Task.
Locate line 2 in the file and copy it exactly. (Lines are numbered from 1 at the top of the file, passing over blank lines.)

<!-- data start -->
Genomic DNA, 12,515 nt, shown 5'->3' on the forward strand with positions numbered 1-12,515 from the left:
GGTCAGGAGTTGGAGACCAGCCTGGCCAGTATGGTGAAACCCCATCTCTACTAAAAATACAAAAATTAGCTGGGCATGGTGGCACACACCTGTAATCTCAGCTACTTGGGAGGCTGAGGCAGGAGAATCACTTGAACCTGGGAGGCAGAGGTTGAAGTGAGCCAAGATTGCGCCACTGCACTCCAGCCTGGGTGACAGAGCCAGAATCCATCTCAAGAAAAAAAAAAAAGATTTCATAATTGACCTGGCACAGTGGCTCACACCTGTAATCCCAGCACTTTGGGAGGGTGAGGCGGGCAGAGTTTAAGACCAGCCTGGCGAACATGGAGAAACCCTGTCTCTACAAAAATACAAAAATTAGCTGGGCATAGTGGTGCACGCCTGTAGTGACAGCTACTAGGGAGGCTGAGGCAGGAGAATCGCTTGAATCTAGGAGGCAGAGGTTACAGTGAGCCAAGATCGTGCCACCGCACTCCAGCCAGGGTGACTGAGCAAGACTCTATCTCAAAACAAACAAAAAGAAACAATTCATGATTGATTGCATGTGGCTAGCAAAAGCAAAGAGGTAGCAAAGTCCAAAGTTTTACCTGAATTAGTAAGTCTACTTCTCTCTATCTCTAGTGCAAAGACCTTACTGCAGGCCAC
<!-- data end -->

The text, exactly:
GGTCAGGAGTTGGAGACCAGCCTGGCCAGTATGGTGAAACCCCATCTCTACTAAAAATACAAAAATTAGCTGGGCATGGTGGCACACACCTGTAATCTCAGCTACTTGGGAGGCTGAGGCAGGAGAATCACTTGAACCTGGGAGGCAGAGGTTGAAGTGAGCCAAGATTGCGCCACTGCACTCCAGCCTGGGTGACAGAGCCAGAATCCATCTCAAGAAAAAAAAAAAAGATTTCATAATTGACCTGGCACAGTGGCTCACACCTGTAATCCCAGCACTTTGGGAGGGTGAGGCGGGCAGAGTTTAAGACCAGCCTGGCGAACATGGAGAAACCCTGTCTCTACAAAAATACAAAAATTAGCTGGGCATAGTGGTGCACGCCTGTAGTGACAGCTACTAGGGAGGCTGAGGCAGGAGAATCGCTTGAATCTAGGAGGCAGAGGTTACAGTGAGCCAAGATCGTGCCACCGCACTCCAGCCAGGGTGACTGAGCAAGACTCTATCTCAAAACAAACAAAAAGAAACAATTCATGATTGATTGCATGTGGCTAGCAAAAGCAAAGAGGTAGCAAAGTCCAAAGTTTTACCTGAATTAGTAAGTCTACTTCTCTCTATCTCTAGTGCAAAGACCTTACTGCAGGCCAC